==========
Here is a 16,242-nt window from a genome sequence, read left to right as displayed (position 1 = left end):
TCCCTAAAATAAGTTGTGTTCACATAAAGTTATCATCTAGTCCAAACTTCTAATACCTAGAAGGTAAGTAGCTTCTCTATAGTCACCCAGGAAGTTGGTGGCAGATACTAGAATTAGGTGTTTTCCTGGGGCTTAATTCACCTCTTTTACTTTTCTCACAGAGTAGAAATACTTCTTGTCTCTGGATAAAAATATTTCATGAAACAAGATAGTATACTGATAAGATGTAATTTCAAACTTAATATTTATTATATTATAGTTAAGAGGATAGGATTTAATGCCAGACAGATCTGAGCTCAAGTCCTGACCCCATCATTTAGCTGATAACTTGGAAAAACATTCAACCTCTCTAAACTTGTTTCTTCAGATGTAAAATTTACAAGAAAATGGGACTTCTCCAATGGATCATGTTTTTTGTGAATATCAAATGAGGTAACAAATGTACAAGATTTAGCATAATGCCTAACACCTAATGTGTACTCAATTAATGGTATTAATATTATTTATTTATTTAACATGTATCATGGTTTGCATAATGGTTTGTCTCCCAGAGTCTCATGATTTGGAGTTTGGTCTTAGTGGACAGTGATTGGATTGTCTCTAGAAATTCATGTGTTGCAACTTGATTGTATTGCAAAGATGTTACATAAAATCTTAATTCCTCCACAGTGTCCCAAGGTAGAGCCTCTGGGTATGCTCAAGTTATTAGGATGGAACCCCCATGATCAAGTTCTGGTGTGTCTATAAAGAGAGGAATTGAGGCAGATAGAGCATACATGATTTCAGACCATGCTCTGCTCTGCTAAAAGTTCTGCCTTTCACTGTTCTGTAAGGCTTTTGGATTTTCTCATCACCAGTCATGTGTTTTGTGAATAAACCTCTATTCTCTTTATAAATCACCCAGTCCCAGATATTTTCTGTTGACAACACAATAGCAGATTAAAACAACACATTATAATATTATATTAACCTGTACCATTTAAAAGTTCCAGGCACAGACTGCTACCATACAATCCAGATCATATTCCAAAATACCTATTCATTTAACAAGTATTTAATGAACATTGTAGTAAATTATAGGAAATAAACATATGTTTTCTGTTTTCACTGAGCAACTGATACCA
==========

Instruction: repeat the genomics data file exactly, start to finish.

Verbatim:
Here is a 16,242-nt window from a genome sequence, read left to right as displayed (position 1 = left end):
TCCCTAAAATAAGTTGTGTTCACATAAAGTTATCATCTAGTCCAAACTTCTAATACCTAGAAGGTAAGTAGCTTCTCTATAGTCACCCAGGAAGTTGGTGGCAGATACTAGAATTAGGTGTTTTCCTGGGGCTTAATTCACCTCTTTTACTTTTCTCACAGAGTAGAAATACTTCTTGTCTCTGGATAAAAATATTTCATGAAACAAGATAGTATACTGATAAGATGTAATTTCAAACTTAATATTTATTATATTATAGTTAAGAGGATAGGATTTAATGCCAGACAGATCTGAGCTCAAGTCCTGACCCCATCATTTAGCTGATAACTTGGAAAAACATTCAACCTCTCTAAACTTGTTTCTTCAGATGTAAAATTTACAAGAAAATGGGACTTCTCCAATGGATCATGTTTTTTGTGAATATCAAATGAGGTAACAAATGTACAAGATTTAGCATAATGCCTAACACCTAATGTGTACTCAATTAATGGTATTAATATTATTTATTTATTTAACATGTATCATGGTTTGCATAATGGTTTGTCTCCCAGAGTCTCATGATTTGGAGTTTGGTCTTAGTGGACAGTGATTGGATTGTCTCTAGAAATTCATGTGTTGCAACTTGATTGTATTGCAAAGATGTTACATAAAATCTTAATTCCTCCACAGTGTCCCAAGGTAGAGCCTCTGGGTATGCTCAAGTTATTAGGATGGAACCCCCATGATCAAGTTCTGGTGTGTCTATAAAGAGAGGAATTGAGGCAGATAGAGCATACATGATTTCAGACCATGCTCTGCTCTGCTAAAAGTTCTGCCTTTCACTGTTCTGTAAGGCTTTTGGATTTTCTCATCACCAGTCATGTGTTTTGTGAATAAACCTCTATTCTCTTTATAAATCACCCAGTCCCAGATATTTTCTGTTGACAACACAATAGCAGATTAAAACAACACATTATAATATTATATTAACCTGTACCATTTAAAAGTTCCAGGCACAGACTGCTACCATACAATCCAGATCATATTCCAAAATACCTATTCATTTAACAAGTATTTAATGAACATTGTAGTAAATTATAGGAAATAAACATATGTTTTCTGTTTTCACTGAGCAACTGATACCA